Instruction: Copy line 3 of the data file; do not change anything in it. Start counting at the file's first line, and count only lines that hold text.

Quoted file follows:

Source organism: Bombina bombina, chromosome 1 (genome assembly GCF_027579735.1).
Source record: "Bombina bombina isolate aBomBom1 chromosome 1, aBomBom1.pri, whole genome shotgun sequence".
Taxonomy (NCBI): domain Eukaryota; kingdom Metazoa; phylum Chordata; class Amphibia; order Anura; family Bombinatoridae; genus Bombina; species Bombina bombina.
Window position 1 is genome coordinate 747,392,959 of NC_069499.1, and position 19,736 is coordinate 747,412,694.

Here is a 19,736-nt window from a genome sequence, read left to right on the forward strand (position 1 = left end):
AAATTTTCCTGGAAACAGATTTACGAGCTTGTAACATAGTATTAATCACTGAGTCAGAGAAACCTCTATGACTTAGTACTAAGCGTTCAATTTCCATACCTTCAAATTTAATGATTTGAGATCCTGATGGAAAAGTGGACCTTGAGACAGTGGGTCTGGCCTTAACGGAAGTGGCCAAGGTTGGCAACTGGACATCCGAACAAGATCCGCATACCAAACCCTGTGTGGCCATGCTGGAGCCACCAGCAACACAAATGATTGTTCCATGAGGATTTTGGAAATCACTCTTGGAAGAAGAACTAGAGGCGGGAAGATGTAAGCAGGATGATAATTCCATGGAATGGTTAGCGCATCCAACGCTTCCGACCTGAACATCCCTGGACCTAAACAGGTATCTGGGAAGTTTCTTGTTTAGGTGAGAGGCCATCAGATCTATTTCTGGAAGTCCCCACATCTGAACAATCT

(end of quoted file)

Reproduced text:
Taxonomy (NCBI): domain Eukaryota; kingdom Metazoa; phylum Chordata; class Amphibia; order Anura; family Bombinatoridae; genus Bombina; species Bombina bombina.